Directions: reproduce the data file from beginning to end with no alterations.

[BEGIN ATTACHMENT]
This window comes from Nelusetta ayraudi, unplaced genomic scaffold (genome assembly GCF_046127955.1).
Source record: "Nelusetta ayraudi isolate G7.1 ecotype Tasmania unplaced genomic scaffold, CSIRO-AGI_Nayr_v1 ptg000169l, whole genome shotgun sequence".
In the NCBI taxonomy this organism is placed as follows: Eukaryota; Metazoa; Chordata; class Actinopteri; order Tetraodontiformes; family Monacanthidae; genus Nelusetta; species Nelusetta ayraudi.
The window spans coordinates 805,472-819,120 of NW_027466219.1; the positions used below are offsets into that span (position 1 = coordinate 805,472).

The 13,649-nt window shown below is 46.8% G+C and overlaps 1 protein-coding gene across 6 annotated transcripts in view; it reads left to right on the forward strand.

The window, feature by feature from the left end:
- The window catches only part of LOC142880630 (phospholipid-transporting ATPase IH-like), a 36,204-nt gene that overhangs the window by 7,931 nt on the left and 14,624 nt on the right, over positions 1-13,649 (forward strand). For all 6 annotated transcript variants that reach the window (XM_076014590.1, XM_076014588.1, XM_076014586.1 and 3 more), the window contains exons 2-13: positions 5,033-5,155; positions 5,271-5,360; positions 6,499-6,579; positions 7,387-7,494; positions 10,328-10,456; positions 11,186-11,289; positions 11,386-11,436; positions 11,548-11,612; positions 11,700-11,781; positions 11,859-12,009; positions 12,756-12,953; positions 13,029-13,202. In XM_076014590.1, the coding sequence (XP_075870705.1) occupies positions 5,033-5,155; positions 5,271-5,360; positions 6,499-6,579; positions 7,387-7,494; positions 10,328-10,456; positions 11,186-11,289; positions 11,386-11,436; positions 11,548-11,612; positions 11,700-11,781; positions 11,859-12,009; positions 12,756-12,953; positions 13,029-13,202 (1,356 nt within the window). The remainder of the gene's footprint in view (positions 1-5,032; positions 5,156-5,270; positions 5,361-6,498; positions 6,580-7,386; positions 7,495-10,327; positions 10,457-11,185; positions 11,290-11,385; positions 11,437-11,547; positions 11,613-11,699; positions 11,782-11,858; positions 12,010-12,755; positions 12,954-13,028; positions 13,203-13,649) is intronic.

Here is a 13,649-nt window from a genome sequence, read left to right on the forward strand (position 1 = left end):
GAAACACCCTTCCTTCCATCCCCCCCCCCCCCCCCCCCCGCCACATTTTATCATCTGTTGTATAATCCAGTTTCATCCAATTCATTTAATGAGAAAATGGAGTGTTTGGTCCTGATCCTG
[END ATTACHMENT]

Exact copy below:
This window comes from Nelusetta ayraudi, unplaced genomic scaffold (genome assembly GCF_046127955.1).
Source record: "Nelusetta ayraudi isolate G7.1 ecotype Tasmania unplaced genomic scaffold, CSIRO-AGI_Nayr_v1 ptg000169l, whole genome shotgun sequence".
In the NCBI taxonomy this organism is placed as follows: Eukaryota; Metazoa; Chordata; class Actinopteri; order Tetraodontiformes; family Monacanthidae; genus Nelusetta; species Nelusetta ayraudi.
The window spans coordinates 805,472-819,120 of NW_027466219.1; the positions used below are offsets into that span (position 1 = coordinate 805,472).

The 13,649-nt window shown below is 46.8% G+C and overlaps 1 protein-coding gene across 6 annotated transcripts in view; it reads left to right on the forward strand.

The window, feature by feature from the left end:
- The window catches only part of LOC142880630 (phospholipid-transporting ATPase IH-like), a 36,204-nt gene that overhangs the window by 7,931 nt on the left and 14,624 nt on the right, over positions 1-13,649 (forward strand). For all 6 annotated transcript variants that reach the window (XM_076014590.1, XM_076014588.1, XM_076014586.1 and 3 more), the window contains exons 2-13: positions 5,033-5,155; positions 5,271-5,360; positions 6,499-6,579; positions 7,387-7,494; positions 10,328-10,456; positions 11,186-11,289; positions 11,386-11,436; positions 11,548-11,612; positions 11,700-11,781; positions 11,859-12,009; positions 12,756-12,953; positions 13,029-13,202. In XM_076014590.1, the coding sequence (XP_075870705.1) occupies positions 5,033-5,155; positions 5,271-5,360; positions 6,499-6,579; positions 7,387-7,494; positions 10,328-10,456; positions 11,186-11,289; positions 11,386-11,436; positions 11,548-11,612; positions 11,700-11,781; positions 11,859-12,009; positions 12,756-12,953; positions 13,029-13,202 (1,356 nt within the window). The remainder of the gene's footprint in view (positions 1-5,032; positions 5,156-5,270; positions 5,361-6,498; positions 6,580-7,386; positions 7,495-10,327; positions 10,457-11,185; positions 11,290-11,385; positions 11,437-11,547; positions 11,613-11,699; positions 11,782-11,858; positions 12,010-12,755; positions 12,954-13,028; positions 13,203-13,649) is intronic.

Here is a 13,649-nt window from a genome sequence, read left to right on the forward strand (position 1 = left end):
GAAACACCCTTCCTTCCATCCCCCCCCCCCCCCCCCCCCGCCACATTTTATCATCTGTTGTATAATCCAGTTTCATCCAATTCATTTAATGAGAAAATGGAGTGTTTGGTCCTGATCCTG